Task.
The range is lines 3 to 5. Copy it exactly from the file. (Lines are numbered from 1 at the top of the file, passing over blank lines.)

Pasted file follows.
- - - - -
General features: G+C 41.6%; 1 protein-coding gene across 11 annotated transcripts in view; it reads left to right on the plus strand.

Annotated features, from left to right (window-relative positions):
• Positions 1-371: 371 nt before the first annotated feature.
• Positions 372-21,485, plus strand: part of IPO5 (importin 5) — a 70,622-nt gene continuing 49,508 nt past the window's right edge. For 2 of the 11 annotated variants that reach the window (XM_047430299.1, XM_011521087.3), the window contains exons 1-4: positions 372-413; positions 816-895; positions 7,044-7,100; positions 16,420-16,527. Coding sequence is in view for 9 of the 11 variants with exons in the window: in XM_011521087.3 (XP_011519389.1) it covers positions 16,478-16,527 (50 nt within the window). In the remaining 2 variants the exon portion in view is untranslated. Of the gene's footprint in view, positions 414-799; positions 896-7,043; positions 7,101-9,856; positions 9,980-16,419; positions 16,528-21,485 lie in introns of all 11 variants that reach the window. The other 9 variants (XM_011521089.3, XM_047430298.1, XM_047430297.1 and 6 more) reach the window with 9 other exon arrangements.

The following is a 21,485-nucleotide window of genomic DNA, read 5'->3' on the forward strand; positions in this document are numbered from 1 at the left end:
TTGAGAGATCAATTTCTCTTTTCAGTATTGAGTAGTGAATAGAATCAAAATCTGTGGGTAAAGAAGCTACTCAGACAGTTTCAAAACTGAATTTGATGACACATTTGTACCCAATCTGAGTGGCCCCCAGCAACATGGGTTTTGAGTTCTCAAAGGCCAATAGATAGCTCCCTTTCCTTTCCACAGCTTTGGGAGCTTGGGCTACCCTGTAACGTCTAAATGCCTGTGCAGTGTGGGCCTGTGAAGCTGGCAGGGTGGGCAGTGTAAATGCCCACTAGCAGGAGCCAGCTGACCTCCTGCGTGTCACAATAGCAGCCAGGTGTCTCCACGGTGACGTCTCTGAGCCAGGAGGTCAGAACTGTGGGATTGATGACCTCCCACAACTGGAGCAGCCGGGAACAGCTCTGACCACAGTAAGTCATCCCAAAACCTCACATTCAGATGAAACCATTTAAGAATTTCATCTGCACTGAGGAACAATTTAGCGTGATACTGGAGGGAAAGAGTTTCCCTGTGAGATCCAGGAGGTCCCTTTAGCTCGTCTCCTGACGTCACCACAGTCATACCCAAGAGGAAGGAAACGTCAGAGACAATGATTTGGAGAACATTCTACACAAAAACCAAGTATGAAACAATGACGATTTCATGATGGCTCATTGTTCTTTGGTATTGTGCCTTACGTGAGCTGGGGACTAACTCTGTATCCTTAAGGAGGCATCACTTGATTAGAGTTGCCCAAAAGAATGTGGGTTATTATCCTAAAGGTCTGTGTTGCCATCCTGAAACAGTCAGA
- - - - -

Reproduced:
• Positions 1-371: 371 nt before the first annotated feature.
• Positions 372-21,485, plus strand: part of IPO5 (importin 5) — a 70,622-nt gene continuing 49,508 nt past the window's right edge. For 2 of the 11 annotated variants that reach the window (XM_047430299.1, XM_011521087.3), the window contains exons 1-4: positions 372-413; positions 816-895; positions 7,044-7,100; positions 16,420-16,527. Coding sequence is in view for 9 of the 11 variants with exons in the window: in XM_011521087.3 (XP_011519389.1) it covers positions 16,478-16,527 (50 nt within the window). In the remaining 2 variants the exon portion in view is untranslated. Of the gene's footprint in view, positions 414-799; positions 896-7,043; positions 7,101-9,856; positions 9,980-16,419; positions 16,528-21,485 lie in introns of all 11 variants that reach the window. The other 9 variants (XM_011521089.3, XM_047430298.1, XM_047430297.1 and 6 more) reach the window with 9 other exon arrangements.

The following is a 21,485-nucleotide window of genomic DNA, read 5'->3' on the forward strand; positions in this document are numbered from 1 at the left end: